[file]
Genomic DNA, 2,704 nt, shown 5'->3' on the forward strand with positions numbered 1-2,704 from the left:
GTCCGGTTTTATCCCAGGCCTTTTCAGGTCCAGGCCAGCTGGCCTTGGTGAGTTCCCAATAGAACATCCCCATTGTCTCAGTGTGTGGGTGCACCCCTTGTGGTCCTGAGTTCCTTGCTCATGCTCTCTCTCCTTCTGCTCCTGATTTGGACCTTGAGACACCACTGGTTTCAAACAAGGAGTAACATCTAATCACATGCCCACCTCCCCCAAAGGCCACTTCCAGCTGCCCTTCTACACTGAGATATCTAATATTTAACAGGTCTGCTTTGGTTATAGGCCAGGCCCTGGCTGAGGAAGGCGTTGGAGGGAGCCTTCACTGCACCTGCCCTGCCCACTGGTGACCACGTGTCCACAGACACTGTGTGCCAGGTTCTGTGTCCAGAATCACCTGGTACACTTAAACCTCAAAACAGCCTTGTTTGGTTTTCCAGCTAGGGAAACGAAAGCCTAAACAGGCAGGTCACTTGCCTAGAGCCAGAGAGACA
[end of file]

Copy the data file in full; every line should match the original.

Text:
Genomic DNA, 2,704 nt, shown 5'->3' on the forward strand with positions numbered 1-2,704 from the left:
GTCCGGTTTTATCCCAGGCCTTTTCAGGTCCAGGCCAGCTGGCCTTGGTGAGTTCCCAATAGAACATCCCCATTGTCTCAGTGTGTGGGTGCACCCCTTGTGGTCCTGAGTTCCTTGCTCATGCTCTCTCTCCTTCTGCTCCTGATTTGGACCTTGAGACACCACTGGTTTCAAACAAGGAGTAACATCTAATCACATGCCCACCTCCCCCAAAGGCCACTTCCAGCTGCCCTTCTACACTGAGATATCTAATATTTAACAGGTCTGCTTTGGTTATAGGCCAGGCCCTGGCTGAGGAAGGCGTTGGAGGGAGCCTTCACTGCACCTGCCCTGCCCACTGGTGACCACGTGTCCACAGACACTGTGTGCCAGGTTCTGTGTCCAGAATCACCTGGTACACTTAAACCTCAAAACAGCCTTGTTTGGTTTTCCAGCTAGGGAAACGAAAGCCTAAACAGGCAGGTCACTTGCCTAGAGCCAGAGAGACA